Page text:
A young woman on the train to Bath, asked us why we needed a week here. There are so many museums and the whole town is a ‘living’ Georgian architectural museum so you need plenty of time to take it all in. There are many directories and tourist brochures on all these museums and of course websites to direct you without needing mine but this my personal overview based on one visit to each in the time frame of one week in Bath.
We duly visited the Jane Austen Centre. Not because we are Austen acolytes but because we thought we should see the home where she resided for a short time and where she wrote Bath into the settings of some of her books.
On the whole I was disappointed. The museum is in the basement and on display is a series of dioramas culled from whatever bits and pieces they could find. One of the rooms has some of the film footage being projected of the movies or TV series. Time is precious and I did not come to sit and watch those but wanted more insights into the way of life she led in this house. We saw nothing other than the basement and the gift shop. Its saving grace was the lively guide who gave us a lecture in the first floor lecture room. How she does this over and over and manages to convey such enthusiasm for her subject is beyond me. The Centre has a range of programs to promote and educate Austen lovers and judging their work on this display is unfair I know.
Just to add a 21st century post script, I have downloaded the App function – iBooks on my iPad and the Austen books are for free, amazing age we live in now. I have a few hard copies in my library also but this is such a convenient way to carry your library with you on travels. I also find sitting in bed at night the iPad is illuminated enough to save putting on a bed light and waking my husband.
The Building of Bath Collection
A must visit since it charts the building of today’s Bath. This is a well curated permanent exhibit of how Bath grew and changed to the heritage listed city it is today. Very good examples of the inspiration and design accompanied with actual processes employed by the craftsmen and artisans of the period that is the prevailing style that dominates today. We had this museum to ourselves and since the audio-visual introduction was not in working order we had a personal intro from the on duty manager.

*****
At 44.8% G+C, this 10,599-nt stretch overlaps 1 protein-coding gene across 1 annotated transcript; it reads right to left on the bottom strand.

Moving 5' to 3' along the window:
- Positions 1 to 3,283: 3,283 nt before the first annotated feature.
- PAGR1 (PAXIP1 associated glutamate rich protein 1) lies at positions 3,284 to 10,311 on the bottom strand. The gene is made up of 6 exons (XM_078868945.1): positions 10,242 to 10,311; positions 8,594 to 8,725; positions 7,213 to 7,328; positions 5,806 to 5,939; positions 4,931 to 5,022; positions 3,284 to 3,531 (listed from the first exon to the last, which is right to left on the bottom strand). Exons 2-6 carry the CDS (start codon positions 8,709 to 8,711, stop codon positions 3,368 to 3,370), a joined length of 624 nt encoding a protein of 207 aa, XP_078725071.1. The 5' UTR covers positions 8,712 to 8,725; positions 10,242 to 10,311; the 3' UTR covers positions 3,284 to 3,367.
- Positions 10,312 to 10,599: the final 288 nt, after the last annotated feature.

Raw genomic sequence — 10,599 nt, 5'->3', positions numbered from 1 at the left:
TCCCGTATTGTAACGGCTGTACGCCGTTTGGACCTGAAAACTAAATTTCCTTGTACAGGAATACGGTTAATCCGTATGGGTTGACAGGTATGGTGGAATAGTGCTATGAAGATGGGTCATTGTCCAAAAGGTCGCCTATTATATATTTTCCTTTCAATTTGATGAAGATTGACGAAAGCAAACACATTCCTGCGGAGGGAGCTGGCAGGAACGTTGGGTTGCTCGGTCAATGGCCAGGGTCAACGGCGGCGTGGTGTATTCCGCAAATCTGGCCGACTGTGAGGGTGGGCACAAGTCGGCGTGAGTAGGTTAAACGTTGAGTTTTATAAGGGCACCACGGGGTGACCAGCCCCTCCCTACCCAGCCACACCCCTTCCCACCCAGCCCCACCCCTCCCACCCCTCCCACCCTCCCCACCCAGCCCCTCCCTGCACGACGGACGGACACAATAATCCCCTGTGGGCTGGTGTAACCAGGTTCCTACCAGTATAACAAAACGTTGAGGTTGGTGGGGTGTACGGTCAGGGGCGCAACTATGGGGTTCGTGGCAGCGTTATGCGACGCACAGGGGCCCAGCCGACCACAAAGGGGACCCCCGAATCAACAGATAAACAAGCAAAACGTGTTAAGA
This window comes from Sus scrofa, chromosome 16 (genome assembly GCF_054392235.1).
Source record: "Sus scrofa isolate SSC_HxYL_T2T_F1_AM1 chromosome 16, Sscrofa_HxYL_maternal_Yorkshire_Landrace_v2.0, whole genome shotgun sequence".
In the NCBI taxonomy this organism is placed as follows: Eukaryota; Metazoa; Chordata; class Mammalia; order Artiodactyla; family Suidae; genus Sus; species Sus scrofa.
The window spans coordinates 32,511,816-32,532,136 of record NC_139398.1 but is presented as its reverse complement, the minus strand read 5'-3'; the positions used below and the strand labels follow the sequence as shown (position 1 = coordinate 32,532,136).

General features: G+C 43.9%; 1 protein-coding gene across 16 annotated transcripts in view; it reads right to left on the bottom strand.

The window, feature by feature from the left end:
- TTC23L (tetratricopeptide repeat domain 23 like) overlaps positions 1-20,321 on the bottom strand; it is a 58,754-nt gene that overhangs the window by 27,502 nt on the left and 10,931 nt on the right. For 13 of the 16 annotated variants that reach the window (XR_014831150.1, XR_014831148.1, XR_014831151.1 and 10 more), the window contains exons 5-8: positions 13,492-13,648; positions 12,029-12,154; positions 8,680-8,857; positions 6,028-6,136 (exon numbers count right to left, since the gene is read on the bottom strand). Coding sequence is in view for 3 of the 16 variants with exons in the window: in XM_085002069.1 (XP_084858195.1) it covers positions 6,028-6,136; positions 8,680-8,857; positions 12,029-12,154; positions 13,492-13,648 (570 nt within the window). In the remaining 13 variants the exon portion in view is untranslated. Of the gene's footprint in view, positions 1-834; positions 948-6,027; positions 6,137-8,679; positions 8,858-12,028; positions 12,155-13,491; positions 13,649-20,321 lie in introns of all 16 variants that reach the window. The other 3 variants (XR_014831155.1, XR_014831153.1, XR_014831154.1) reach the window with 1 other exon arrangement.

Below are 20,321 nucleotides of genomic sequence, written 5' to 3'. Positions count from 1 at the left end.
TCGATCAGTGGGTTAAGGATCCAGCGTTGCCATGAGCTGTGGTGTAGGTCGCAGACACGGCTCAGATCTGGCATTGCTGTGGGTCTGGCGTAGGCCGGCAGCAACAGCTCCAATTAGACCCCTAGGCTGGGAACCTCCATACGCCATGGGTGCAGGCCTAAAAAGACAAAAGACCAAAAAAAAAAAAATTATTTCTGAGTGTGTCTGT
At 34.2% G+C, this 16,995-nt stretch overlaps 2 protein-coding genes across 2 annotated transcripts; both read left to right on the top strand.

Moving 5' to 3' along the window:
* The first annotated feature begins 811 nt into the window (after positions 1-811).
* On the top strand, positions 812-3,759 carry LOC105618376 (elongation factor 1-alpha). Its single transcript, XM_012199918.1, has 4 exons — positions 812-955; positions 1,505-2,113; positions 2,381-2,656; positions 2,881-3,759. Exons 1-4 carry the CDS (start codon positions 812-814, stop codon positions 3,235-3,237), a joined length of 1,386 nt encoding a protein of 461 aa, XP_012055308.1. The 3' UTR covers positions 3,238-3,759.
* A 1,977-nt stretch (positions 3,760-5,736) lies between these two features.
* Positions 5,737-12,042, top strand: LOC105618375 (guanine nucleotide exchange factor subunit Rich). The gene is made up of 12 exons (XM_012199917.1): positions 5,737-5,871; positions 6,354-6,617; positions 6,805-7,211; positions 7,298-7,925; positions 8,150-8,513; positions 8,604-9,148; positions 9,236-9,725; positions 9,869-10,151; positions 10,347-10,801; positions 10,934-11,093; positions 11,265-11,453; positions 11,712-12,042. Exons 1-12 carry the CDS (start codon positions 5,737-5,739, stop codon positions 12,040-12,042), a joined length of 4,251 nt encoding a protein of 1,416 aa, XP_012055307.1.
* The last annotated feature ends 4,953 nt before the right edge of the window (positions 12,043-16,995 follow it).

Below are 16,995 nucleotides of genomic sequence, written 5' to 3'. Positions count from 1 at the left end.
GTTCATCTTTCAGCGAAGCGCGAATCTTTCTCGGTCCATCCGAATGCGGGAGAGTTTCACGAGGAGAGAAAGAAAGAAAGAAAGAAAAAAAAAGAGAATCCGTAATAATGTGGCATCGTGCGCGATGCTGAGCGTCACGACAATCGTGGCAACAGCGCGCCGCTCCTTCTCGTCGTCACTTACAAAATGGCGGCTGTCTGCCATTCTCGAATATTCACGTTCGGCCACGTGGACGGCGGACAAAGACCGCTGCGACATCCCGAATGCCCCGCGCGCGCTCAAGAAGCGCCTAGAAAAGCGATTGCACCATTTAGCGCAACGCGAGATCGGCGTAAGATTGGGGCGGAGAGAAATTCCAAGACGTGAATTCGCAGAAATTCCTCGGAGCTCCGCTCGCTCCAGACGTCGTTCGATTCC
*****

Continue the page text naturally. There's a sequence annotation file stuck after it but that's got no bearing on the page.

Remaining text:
Bath is so very easy on the eye, all that soft colored stone everywhere. It allows you to appreciate the creative flourishes of the individual owners in the door knockers, flower boxes and the wrought iron balustrades and entries. This museum is housed in a deconsecrated chapel built by the Countess of Huntingdon worth a look also is the interactive large model of the city.
We are fortunate to be staying in one of the most significant landmark buildings of Bath. At No 1 The Royal Crescent there is a house that was purchased by a philanthropist so it could be restored for sharing with the public. Voluntary guides are in each room and hand you information sheets so you can read in your own time the details of the contents of each room. We found every guide helpful and willing to engage in a discussion or illuminate a particular work of art or decoration.
No photos allowed inside so I bought the small publication from where this photo is taken. For further information visit the http://www.bath-preservation-trust.org.uk
I enjoyed this museum, the collection includes clothing from various periods and the special exhibition when I visited was a collection of dresses worn by Princess Diana. The entry cost included the special exhibition. I was also able to buy a double entry ticket here to the Roman Baths museum and saved some money.So disappointed I could not take photos to show you of the Diane Dresses. I will do another post just on the Fashion Museum so keep your email address in my subscription field.
One of the rooms, in the centre room had several fireplaces, one in the centre of each wall. There are some lovely old Bath chairs on display here, the Bath chairs were used to convey the well off around town. When not in use they were stored inside the hall and looked quite grand.
Thermal waters are the main reason Bath was a centre of relaxation and rejuvenation. An ancient spa built by the Romans right in the middle of Georgian Bath. A communal bath house that was in full use by the Romans around 2,000 years ago. Even though we have seen many Roman remains, old bathhouses etc, we enjoyed this museum and it really is a must on a first visit to Bath. There are a few actors playing the parts of craftsmen and other actors were employed for the films they project on the walls to help you imagine the activities of the Romans in the bath houses.
A private collection that is worth seeing for the snuff bottles and carved ivory figurines alone. Also on show were black and white photographs taken in Vietnam by one of its Trustees. Worthy of the museum not nepotism.
I have hundreds more photos but I hate getting very long posts on blogs myself so will add more visuals on separate posts. Roz